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Wednesday, February 2, 2011

A time for tea

I must admit to you all, that i was never a tea girl. Drinking Tea for me was only when i was sick or when i needed hydration after a lustful encounter with a bottle of kettle one. But as my twenties left me behind and my thirties came pounding at my door i found myself looking at tea in a different perspective. Now a day doesn't go by that i don't find myself sipping on a cup of tea. From that first drowsy sip of strong english breakfast tea blend in the morning, that clears your boggled mind and senses, to that really needed afternoon pick me of oolong.

I can't say that it's just the taste and smell of the tea that makes me enjoy it so, but the actual ritual of brewing it. Warming the pot, measuring out the leaves, heating the water to just the right temp and steeping it for the exact amount time is so soothing. It so simple yet so easy to screw up that it takes patients and practice to perfect it. It is truly an art. An art that the Japanese have brought to the next level with their exquisite tea ceremony.

Cooking with tea has become such a big trend. Its in cookbooks in magazines as well as in the blogging world. The momentum that tea has received is not what has amazed me but its versatility as an ingredient. Each different tea has it's own character that adds remarkable complexity to the dish you add it to.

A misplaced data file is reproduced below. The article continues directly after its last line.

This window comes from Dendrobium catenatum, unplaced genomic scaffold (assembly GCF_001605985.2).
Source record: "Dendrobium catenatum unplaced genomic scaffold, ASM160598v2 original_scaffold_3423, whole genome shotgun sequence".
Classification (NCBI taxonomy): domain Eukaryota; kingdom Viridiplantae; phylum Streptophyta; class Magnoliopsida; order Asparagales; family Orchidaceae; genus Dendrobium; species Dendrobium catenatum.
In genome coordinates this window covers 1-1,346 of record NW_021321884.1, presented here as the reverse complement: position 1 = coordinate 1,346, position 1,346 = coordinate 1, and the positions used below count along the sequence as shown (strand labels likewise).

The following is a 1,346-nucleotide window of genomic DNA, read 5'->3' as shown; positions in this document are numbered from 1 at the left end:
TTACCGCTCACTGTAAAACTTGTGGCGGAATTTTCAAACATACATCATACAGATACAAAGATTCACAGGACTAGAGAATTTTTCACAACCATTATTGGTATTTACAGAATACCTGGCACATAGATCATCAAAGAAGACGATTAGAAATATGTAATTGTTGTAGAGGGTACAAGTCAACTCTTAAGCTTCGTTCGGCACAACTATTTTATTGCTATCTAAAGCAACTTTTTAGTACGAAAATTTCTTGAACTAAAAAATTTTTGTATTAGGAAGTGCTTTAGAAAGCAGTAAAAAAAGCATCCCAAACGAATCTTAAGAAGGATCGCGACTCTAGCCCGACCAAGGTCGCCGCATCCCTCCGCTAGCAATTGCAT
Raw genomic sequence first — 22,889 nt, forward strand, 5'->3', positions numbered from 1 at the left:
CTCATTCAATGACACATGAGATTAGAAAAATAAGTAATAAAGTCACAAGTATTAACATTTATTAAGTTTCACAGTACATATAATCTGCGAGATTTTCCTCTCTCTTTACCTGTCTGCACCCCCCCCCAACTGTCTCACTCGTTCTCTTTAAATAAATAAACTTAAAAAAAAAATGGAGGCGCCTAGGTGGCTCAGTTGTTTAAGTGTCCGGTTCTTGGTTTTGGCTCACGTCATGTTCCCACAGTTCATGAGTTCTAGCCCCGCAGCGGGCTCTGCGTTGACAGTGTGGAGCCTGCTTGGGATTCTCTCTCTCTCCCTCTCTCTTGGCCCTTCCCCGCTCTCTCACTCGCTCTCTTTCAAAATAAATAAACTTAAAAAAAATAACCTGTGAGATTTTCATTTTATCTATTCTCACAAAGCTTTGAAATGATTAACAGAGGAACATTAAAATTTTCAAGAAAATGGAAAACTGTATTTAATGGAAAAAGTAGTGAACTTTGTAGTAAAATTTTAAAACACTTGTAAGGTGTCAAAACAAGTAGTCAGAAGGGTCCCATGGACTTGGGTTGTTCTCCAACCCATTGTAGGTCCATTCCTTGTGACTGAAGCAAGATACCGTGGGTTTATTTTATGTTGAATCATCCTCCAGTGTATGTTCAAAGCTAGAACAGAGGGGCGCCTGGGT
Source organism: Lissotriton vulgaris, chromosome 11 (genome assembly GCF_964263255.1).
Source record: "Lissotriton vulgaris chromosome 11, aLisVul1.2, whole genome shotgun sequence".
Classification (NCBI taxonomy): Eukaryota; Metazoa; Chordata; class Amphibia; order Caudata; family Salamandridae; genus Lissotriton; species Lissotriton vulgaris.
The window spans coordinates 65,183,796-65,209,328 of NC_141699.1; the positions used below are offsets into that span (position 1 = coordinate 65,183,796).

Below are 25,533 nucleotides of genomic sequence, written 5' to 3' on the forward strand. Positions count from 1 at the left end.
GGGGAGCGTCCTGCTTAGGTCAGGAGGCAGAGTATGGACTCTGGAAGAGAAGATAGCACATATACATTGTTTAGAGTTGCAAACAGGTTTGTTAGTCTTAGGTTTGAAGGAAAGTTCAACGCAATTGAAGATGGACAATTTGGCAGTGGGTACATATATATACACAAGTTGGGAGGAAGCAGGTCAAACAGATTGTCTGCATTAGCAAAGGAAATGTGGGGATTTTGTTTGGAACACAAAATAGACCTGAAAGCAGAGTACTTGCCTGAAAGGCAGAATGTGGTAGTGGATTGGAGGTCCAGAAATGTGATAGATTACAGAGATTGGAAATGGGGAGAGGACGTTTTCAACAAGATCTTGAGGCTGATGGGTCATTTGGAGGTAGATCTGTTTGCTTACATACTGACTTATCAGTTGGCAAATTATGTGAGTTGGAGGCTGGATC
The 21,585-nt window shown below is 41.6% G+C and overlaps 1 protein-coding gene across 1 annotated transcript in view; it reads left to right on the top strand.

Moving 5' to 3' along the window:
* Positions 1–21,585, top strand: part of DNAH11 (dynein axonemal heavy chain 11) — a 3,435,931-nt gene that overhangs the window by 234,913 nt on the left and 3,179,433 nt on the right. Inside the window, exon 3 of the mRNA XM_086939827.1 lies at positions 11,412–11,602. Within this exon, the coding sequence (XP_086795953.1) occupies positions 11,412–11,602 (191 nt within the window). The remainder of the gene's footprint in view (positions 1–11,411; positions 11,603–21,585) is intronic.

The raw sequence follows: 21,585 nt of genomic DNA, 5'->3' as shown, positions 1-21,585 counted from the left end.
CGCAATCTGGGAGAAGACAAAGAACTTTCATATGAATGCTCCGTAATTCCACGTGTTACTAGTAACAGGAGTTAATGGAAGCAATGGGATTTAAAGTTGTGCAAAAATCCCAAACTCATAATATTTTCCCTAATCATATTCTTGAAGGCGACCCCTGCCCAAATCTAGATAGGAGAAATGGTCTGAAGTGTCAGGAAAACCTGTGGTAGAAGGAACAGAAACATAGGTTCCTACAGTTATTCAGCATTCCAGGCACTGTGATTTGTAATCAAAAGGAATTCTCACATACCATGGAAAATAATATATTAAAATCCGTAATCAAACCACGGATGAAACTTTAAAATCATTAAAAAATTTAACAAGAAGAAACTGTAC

I am very lucky to have such a wonderful friend and tea purveyor that lets me sample his teas and create new recipes for his tea site/blog and

Left photo by: Athens, Greece based photograper, Monika Kritikou  fiorello photography
And even though my twenties are long gone and plenty of tea tins take up most of my cupboard space, i will never forget my lustful encounters with my bottles of kettle one.

Here is a wonderful recipe that has been inspire by the exotic stock of teas form and

Black Chai Tea Cookies

1 cup butter, room temperature
1/3 cup powdered (confectioners') sugar
1 teaspoon loose leaf black chai tea finely grinded
1 teaspoon pure vanilla extract
1 cups all-purpose flour
1/4 tsp. Baking powder
3/4 cups cornstarch
1/8 tsp cinnamon
powdered sugar for dusting the cookies

Preheat oven to 350 degrees F. In a large bowl, beat butter until creamy looking. Add powdered sugar; mix until light and fluffy. Add black chai tea and vanilla extract; beat well. Add flour, baking powder, cornstarch and cinnamon, into butter mixture and mix well until well combined. At first the dough will look dry - but don't worry, as the dough slowly comes together as you mix it and the butter melts into the dry ingredients.

Do not refrigerate this dough, as the butter will harden and make the dough unmanageable for rolling into a ball. Using your hands, roll cookie dough into 1-inch balls. Place onto ungreased cookie sheets and bake 15 minutes or until bottoms are light brown. Remove from oven, carefully remove from baking sheet, and cool on wire cooling racks (when warm the cookies are delicate).

When cookies have cooled completely, dust with powdered sugar.

Yields about 3 dozen cookies depending on the size.

NOTE: Grind loose leaf black tea with spice grinder. The butter you use must be room temperature (not softened or melted butter). If you cookies turn out very crumbly then your butter was not room temp.

Do not be afraid of the cornstarch that the recipe calls for. It is correct.

- Black chai tea can be found at or any other loose leaf tea purveyor.


Unknown said...

Re pemy, this is an awesome article! Well thought out, well written. Really hit's home with the ever growing fondness of tea once you hit your thirties! I can almost smell the tea brewing...bravo

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